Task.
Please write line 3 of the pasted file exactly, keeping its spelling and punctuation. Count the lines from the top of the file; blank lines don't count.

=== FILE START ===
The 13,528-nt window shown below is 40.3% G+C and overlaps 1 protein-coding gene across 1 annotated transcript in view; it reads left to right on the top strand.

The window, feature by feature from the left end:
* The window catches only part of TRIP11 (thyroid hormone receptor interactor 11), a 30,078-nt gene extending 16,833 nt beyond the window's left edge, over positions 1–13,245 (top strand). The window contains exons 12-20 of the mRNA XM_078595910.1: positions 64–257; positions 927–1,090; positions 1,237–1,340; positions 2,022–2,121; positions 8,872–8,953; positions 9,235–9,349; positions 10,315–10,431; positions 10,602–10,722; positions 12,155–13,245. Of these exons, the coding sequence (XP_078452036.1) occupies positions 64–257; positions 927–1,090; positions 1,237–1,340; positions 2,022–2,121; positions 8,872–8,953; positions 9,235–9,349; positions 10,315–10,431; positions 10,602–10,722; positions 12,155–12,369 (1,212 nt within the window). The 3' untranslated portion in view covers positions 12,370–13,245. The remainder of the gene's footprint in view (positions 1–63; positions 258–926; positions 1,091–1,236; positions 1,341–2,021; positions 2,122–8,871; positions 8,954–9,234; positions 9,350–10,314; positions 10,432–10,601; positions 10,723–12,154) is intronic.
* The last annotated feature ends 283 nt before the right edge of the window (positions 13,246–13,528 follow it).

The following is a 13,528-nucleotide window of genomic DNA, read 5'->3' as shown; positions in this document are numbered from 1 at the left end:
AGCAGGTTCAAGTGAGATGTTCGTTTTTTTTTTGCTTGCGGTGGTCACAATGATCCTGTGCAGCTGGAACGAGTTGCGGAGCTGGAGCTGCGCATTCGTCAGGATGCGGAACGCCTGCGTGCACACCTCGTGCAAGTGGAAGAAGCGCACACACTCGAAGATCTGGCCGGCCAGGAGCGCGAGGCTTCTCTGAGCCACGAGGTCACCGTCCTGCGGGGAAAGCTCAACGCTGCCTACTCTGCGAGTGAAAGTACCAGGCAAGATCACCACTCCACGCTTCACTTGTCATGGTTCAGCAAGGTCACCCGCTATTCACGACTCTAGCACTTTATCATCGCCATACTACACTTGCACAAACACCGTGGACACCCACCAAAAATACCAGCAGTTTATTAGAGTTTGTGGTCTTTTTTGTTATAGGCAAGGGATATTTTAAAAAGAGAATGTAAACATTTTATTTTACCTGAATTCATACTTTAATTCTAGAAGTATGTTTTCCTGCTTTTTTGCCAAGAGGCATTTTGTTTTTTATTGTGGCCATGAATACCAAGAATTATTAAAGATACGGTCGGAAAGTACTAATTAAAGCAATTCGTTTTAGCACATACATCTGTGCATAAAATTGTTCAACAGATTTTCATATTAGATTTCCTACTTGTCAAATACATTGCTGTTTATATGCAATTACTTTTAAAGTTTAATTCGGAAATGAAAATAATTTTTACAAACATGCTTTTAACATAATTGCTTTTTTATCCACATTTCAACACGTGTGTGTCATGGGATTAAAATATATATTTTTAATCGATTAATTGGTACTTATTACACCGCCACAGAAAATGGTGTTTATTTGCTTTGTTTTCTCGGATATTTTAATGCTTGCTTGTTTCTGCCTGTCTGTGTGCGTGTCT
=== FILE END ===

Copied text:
* The window catches only part of TRIP11 (thyroid hormone receptor interactor 11), a 30,078-nt gene extending 16,833 nt beyond the window's left edge, over positions 1–13,245 (top strand). The window contains exons 12-20 of the mRNA XM_078595910.1: positions 64–257; positions 927–1,090; positions 1,237–1,340; positions 2,022–2,121; positions 8,872–8,953; positions 9,235–9,349; positions 10,315–10,431; positions 10,602–10,722; positions 12,155–13,245. Of these exons, the coding sequence (XP_078452036.1) occupies positions 64–257; positions 927–1,090; positions 1,237–1,340; positions 2,022–2,121; positions 8,872–8,953; positions 9,235–9,349; positions 10,315–10,431; positions 10,602–10,722; positions 12,155–12,369 (1,212 nt within the window). The 3' untranslated portion in view covers positions 12,370–13,245. The remainder of the gene's footprint in view (positions 1–63; positions 258–926; positions 1,091–1,236; positions 1,341–2,021; positions 2,122–8,871; positions 8,954–9,234; positions 9,350–10,314; positions 10,432–10,601; positions 10,723–12,154) is intronic.